Though he spares us certain predictable horrors such as that lyric about favourite things from The Sound of Music, and while he includes such classic gibberish from the Bible like ‘And Abishua begat Bukki, and Bukki begat Uzzi’, I do feel I’ve got to quibble a teensy bit. One category of list he overlooks is the book index (those appended to the Diaries of Pepys, and Boswell’s Life of Johnson both furnish tremendous little sequences of narrative juxtaposition which are surely classics), and I would have preferred to have seen more recipes (culinary or alchemical); bills of fare are also important, such as the definitive couplet from Blaise Cendrars’ Postcards from America ‘Je bois un cocktail au whiskey, puis un deuxième puis un troisième/Puis un mint-julep un milk-mother un prairie oyster un nightcap’. Other paradigmatic lists might be found in Swift’s gushing triplet at the close of ‘A Description of a City Shower’, which is the fons et origo of the catchphrase ‘raining cats and dogs’, or Adrien Henri’s catalogue poem ‘If you weren’t you, who would you like to be?’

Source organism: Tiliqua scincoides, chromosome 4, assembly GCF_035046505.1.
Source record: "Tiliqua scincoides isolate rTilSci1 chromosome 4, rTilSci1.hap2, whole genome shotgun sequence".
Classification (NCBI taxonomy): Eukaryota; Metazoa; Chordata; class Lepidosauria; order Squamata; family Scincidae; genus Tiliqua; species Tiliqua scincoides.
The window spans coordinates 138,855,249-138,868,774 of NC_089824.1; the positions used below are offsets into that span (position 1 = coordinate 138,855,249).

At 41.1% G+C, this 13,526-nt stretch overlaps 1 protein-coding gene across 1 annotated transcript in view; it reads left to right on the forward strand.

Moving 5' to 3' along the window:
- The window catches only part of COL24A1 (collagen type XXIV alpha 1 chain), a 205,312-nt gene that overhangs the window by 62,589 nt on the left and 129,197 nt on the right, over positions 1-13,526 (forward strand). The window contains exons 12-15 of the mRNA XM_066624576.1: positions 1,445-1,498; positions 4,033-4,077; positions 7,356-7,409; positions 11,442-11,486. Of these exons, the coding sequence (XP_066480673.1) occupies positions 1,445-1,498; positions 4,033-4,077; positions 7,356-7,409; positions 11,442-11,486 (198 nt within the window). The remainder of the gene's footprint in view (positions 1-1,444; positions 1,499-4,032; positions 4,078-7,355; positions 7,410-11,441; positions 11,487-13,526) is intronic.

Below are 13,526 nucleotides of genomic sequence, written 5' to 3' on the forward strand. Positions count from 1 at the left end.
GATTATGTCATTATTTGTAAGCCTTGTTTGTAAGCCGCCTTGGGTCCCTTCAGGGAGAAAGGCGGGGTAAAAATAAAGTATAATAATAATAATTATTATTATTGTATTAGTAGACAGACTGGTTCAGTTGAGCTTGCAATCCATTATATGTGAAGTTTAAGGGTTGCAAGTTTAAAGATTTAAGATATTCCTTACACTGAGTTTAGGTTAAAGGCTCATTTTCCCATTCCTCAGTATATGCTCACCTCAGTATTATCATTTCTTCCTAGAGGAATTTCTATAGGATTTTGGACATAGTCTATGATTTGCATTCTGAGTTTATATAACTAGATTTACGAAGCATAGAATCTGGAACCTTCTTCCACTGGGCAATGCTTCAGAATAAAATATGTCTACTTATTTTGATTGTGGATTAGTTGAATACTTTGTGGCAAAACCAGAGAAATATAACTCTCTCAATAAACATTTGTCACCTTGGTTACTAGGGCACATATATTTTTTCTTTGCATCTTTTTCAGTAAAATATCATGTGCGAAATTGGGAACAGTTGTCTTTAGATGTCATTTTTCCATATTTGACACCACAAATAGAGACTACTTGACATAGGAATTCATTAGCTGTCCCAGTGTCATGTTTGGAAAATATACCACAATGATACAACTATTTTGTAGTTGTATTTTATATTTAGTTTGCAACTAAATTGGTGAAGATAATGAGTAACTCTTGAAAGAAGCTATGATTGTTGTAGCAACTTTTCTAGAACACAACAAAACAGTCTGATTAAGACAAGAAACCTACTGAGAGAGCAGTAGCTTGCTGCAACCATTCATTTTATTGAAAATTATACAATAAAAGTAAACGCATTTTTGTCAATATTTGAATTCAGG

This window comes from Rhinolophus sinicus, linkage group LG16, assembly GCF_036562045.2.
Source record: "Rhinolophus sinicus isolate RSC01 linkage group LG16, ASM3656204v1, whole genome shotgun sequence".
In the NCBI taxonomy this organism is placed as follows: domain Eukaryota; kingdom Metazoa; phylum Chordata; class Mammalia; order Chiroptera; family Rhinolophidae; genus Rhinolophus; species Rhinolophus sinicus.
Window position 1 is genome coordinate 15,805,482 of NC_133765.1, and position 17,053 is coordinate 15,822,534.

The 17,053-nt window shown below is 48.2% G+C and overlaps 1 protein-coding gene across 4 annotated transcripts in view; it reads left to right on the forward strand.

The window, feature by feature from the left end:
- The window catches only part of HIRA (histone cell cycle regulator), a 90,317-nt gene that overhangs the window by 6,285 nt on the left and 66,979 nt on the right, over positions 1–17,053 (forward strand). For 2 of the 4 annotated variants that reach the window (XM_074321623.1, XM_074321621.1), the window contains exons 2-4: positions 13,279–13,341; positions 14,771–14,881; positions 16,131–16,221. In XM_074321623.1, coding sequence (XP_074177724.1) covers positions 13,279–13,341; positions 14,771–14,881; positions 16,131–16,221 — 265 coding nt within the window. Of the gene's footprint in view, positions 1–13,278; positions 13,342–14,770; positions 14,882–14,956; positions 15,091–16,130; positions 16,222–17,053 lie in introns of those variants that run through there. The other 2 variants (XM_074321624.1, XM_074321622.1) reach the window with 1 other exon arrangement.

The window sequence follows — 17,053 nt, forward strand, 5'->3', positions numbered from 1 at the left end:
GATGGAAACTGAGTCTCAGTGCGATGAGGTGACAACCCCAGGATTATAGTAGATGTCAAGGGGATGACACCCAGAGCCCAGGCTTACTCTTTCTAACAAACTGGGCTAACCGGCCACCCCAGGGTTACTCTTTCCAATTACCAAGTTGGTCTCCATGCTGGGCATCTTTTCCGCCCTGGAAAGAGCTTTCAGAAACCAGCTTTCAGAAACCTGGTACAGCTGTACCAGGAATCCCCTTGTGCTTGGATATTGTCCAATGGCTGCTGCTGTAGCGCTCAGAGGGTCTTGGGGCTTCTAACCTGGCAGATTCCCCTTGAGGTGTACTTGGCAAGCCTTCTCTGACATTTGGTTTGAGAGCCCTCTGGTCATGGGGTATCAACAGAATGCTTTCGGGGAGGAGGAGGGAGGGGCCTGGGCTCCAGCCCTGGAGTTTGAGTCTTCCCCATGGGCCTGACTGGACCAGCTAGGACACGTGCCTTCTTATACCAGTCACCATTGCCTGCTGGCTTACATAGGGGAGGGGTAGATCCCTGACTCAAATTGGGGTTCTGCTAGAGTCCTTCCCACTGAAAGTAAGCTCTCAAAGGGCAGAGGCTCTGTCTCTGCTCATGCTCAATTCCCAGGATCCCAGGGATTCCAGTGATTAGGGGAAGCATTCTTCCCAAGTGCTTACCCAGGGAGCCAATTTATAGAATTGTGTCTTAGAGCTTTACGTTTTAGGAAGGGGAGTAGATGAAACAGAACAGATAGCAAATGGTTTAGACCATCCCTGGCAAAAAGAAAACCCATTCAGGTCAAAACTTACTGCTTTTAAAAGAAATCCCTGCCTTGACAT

There is a goodish showing of children’s literature, which habitually relies on the incremental list for its hypnotic effects, and Thurber’s story The Wonderful O is conspicuous by its presence: but surely we could have had The Gingerbread Man, The Fisherman and the Flounder, or my favourite among all infantile sagas, the tale which finishes ‘The the foxes ate Chicken Licken, Henny Penny, Cocky Locky, Ducky Lucky, Drakey Lakey, Goosey Loosey and Turkey Lurkey for their dinners’, an epic denouement which has for generations of exasperated parents signalled that moment of finality when lights go out over terrified children, and there is just time to have a hit on the decanter of Lagavulin, before proceeding to the theatre.